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Proteins. 2011 Oct;79(10):2813-27. doi: 10.1002/prot.23107. Epub 2011 Aug 22.

Ionic strength dependence of F-actin and glycolytic enzyme associations: a Brownian dynamics simulations approach.

Author information

1
Department of Chemistry, University of North Dakota, Grand Forks, North Dakota 58202-9024, USA.

Abstract

The association of glycolytic enzymes with F-actin is proposed to be one mechanism by which these enzymes are compartmentalized, and, as a result, may possibly play important roles for: regulation of the glycolytic pathway, potential substrate channeling, and increasing glycolytic flux. Historically, in vitro experiments have shown that many enzyme/actin interactions are dependent on ionic strength. Herein, Brownian dynamics (BD) examines how ionic strength impacts the energetics of the association of F-actin with the glycolytic enzymes: lactate dehydrogenase (LDH), glyceraldehyde-3-phosphate dehydrogenase (GAPDH), fructose-1,6-bisphosphate aldolase (aldolase), and triose phosphate isomerase (TPI). The BD simulations are steered by electrostatics calculated by Poisson-Boltzmann theory. The BD results confirm experimental observations that the degree of association diminishes as ionic strength increases but also suggest that these interactions are significant, at physiological ionic strengths. Furthermore, BD agrees with experiments that muscle LDH, aldolase, and GAPDH interact significantly with F-actin whereas TPI does not. BD indicates similarities in binding regions for aldolase and LDH among the different species investigated. Furthermore, the residues responsible for salt bridge formation in stable complexes persist as ionic strength increases. This suggests the importance of the residues determined for these binary complexes and specificity of the interactions. That these interactions are conserved across species, and there appears to be a general trend among the enzymes, support the importance of these enzyme-F-actin interactions in creating initial complexes critical for compartmentation.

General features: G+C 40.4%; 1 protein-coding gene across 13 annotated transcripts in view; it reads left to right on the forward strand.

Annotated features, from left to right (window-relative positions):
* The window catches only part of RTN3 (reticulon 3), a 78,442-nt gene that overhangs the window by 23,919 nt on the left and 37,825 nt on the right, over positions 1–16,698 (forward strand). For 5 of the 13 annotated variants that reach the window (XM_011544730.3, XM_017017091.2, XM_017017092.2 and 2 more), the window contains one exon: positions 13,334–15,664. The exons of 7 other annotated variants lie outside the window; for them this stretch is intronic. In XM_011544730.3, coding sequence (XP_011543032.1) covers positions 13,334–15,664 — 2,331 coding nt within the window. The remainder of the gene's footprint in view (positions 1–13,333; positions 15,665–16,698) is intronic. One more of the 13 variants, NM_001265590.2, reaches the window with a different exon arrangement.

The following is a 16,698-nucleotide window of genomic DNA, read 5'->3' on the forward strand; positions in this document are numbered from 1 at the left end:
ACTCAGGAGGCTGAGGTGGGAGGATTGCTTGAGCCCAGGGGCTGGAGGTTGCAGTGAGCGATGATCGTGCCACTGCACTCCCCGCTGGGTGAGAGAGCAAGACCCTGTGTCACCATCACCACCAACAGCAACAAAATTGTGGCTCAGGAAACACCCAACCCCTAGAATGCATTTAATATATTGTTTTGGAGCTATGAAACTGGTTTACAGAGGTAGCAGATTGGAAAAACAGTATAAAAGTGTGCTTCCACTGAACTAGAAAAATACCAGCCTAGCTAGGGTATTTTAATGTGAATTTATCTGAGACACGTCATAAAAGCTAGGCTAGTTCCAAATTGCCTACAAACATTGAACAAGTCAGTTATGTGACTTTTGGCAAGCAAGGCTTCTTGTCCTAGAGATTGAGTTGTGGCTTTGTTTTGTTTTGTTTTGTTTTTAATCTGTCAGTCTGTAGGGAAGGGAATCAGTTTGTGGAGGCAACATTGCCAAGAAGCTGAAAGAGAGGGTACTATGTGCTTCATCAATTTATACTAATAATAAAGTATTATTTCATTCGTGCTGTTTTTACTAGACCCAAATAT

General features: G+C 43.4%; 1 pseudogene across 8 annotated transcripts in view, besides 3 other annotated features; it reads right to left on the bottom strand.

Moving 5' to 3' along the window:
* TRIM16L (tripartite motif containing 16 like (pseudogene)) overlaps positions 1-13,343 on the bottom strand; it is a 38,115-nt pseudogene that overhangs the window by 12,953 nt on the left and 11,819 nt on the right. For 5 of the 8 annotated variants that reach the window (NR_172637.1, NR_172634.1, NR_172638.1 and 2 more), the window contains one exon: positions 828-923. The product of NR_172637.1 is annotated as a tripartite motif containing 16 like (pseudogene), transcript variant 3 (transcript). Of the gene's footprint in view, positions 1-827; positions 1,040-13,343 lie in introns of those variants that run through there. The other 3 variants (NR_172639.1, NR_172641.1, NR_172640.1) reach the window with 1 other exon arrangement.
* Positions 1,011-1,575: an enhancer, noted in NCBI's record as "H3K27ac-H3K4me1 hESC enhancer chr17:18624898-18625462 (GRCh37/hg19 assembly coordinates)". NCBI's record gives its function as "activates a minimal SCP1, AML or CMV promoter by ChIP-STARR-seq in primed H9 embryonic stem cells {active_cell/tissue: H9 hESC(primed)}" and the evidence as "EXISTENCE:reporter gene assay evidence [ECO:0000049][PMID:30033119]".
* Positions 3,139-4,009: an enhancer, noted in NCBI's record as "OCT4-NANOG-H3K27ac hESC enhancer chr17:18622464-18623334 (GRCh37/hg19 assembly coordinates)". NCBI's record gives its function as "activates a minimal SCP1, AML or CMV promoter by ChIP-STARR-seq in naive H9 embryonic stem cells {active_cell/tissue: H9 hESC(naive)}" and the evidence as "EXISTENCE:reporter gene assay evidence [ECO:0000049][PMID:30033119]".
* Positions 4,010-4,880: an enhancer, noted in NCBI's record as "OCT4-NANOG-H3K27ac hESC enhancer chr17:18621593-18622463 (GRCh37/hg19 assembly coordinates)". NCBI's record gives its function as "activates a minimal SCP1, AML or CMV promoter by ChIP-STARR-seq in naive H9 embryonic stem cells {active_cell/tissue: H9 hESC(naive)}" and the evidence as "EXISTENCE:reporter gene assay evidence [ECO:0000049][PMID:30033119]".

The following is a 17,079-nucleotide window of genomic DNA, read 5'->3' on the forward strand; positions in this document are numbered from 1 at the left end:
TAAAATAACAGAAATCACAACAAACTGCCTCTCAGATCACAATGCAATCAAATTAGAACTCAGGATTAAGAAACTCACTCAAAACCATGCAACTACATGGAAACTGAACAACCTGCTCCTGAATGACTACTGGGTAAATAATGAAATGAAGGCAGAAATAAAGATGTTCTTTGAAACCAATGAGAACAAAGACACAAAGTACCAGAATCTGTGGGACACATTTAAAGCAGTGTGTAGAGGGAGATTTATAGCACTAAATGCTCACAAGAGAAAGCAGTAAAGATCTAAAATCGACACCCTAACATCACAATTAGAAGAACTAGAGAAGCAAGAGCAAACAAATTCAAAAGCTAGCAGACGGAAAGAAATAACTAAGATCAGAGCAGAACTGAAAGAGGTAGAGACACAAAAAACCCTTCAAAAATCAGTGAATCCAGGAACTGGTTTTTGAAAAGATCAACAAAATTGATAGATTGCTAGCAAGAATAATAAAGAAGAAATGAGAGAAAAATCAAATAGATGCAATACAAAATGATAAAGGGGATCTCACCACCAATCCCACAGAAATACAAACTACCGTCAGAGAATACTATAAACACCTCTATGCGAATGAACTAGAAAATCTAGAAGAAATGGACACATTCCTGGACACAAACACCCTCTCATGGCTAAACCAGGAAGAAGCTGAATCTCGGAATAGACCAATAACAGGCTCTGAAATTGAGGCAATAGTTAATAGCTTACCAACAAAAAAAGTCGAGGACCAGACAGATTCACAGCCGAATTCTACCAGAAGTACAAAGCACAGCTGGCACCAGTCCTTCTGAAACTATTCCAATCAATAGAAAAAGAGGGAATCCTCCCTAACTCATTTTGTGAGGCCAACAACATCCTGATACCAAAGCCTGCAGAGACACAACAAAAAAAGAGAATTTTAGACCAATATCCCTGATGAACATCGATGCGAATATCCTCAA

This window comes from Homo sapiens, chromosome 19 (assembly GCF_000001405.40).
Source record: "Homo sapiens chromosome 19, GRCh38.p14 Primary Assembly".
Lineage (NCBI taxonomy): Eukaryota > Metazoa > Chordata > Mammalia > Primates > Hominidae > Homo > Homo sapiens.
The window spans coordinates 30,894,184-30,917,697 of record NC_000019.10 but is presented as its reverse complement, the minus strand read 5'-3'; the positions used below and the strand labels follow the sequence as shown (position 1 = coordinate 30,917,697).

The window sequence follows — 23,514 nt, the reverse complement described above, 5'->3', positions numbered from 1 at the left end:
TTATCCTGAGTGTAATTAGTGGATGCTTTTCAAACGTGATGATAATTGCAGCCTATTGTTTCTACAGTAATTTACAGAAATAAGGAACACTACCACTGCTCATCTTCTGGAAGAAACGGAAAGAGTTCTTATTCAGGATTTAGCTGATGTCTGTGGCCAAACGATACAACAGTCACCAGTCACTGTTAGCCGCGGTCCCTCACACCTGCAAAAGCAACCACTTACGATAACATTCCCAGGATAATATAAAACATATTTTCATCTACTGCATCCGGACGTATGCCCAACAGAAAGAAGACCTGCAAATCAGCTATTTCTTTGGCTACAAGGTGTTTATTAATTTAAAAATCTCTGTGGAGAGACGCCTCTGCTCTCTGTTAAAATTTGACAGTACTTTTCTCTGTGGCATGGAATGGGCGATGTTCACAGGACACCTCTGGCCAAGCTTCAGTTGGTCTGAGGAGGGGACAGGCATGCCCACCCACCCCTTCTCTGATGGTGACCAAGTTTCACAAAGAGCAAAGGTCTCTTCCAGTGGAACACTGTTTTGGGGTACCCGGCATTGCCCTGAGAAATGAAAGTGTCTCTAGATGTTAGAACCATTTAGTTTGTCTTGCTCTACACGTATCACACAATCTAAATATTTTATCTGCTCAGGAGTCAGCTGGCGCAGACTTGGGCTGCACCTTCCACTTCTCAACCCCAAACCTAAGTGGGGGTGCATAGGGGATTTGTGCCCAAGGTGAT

PMID:
21905108
PMCID:
PMC3179185
DOI:
10.1002/prot.23107
[Indexed for MEDLINE]
Free PMC Article

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